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Germany, had hitherto defended her vital interests in an active and resolute fashion and whose military efficiency in the Great War was still fresh in the memories of the whole world. The French occupation of the Ruhr coal field deprived England of all the successes she had gained in the War. And the victors were now Marshal Foch and the France he represented, no longer the calm and painstaking British statesmen.

In Italy also the attitude towards France, which had not been very favourable since the end of the War, now became positively hostile. The great historic moment had come when the Allies of yesterday might become the enemies of to-morrow. If things happened otherwise and if the Allies did not suddenly come into conflict with one another, as in the Second Balkan War, that was due to the fact that Germany had no Enver Pasha but merely a Cuno as Chancellor of the Reich.

Nevertheless, the French invasion of the Ruhr opened up great possibilities for the future not only in Germany's foreign politics but also in her internal politics. A considerable section of our people who, thanks to the persistent influence of a mendacious Press, had looked upon France as the champion of progress and liberty, were suddenly cured of this illusion. In 1914 the dream of international solidarity suddenly vanished from the brain of our German working class. They were brought back into the world of everlasting struggle, where one creature feeds on the other and where the death of the weaker implies the life of the stronger. The same thing happened in the spring of 1923.

When the French put their threats into effect and penetrated, at first hesitatingly and cautiously, into the coal-basin of Lower Germany the hour of destiny had struck for Germany. It was a great and decisive moment. If at that moment our people had changed not only their frame of mind but also their conduct the German Ruhr District could have been made for France what Moscow turned out to be for Napoleon. Indeed, there were only two possibilities: either to leave this move also to take its course and do nothing or to turn to the German people in that region of sweltering forges and flaming furnaces. An effort might have been made to set their wills afire with determination to put an end to this persistent disgrace and to face a momentary terror rather than submit to a terror that was endless.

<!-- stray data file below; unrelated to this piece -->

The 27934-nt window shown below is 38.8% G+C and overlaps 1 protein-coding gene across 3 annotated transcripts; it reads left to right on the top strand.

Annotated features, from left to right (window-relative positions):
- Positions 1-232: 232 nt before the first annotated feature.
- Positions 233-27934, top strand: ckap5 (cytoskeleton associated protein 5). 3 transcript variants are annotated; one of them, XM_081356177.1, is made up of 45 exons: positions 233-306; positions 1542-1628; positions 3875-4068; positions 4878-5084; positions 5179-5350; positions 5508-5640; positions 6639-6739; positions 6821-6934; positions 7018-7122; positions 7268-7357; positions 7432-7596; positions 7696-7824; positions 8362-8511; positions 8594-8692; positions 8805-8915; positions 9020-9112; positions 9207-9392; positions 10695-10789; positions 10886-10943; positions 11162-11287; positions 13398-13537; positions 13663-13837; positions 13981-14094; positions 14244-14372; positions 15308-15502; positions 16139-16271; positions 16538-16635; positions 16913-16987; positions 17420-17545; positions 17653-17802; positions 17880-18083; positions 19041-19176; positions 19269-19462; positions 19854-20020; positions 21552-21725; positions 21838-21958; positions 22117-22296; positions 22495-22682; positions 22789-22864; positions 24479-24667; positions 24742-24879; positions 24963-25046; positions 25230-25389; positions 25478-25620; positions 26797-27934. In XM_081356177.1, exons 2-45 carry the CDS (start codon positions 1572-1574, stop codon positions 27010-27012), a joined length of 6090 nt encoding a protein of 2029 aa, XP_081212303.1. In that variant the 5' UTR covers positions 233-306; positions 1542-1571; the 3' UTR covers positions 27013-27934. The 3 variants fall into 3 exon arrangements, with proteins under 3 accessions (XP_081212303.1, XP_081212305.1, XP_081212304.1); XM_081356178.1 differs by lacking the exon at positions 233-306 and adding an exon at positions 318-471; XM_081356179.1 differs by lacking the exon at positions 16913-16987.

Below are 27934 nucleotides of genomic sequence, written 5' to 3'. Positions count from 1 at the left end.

Cuno, who was then Chancellor of the Reich, can claim the immortal merit of having discovered a third way; and our German bourgeois political parties merit the still more glorious honour of having admired him and collaborated with him.

Here I shall deal with the second way as briefly as possible.

By occupying the Ruhr France committed a glaring violation of the Versailles Treaty. Her action brought her into conflict with several of the guarantor Powers, especially with England and Italy. She could no longer hope that those States would back her up in her egotistic act of brigandage. She could count only on her own forces to reap anything like a positive result from that adventure, for such it was at the start. For a German National Government there was only one possible way left open. And this was the way which honour prescribed. Certainly at the beginning we could not have opposed France with an active armed resistance. But it should have been clearly recognized that any negotiations which did not have the argument of force to back them up would turn out futile and ridiculous. If it were not possible to organize an active resistance, then it was absurd to take up the standpoint: "We shall not enter into any negotiations." But it was still more absurd finally to enter into negotiations without having organized the necessary force as a support.

Not that it was possible for us by military means to prevent the occupation of the Ruhr. Only a madman could have recommended such a decision. But under the impression produced by the action which France had taken, and during the time that it was being carried out, measures could have been, and should have been, undertaken without any regard to the Versailles Treaty, which France herself had violated, to provide those military resources which would serve as a collateral argument to back up the negotiations later on. For it was quite clear from the beginning that the fate of this district occupied by the French would one day be decided at some conference table or other. But it also must have been quite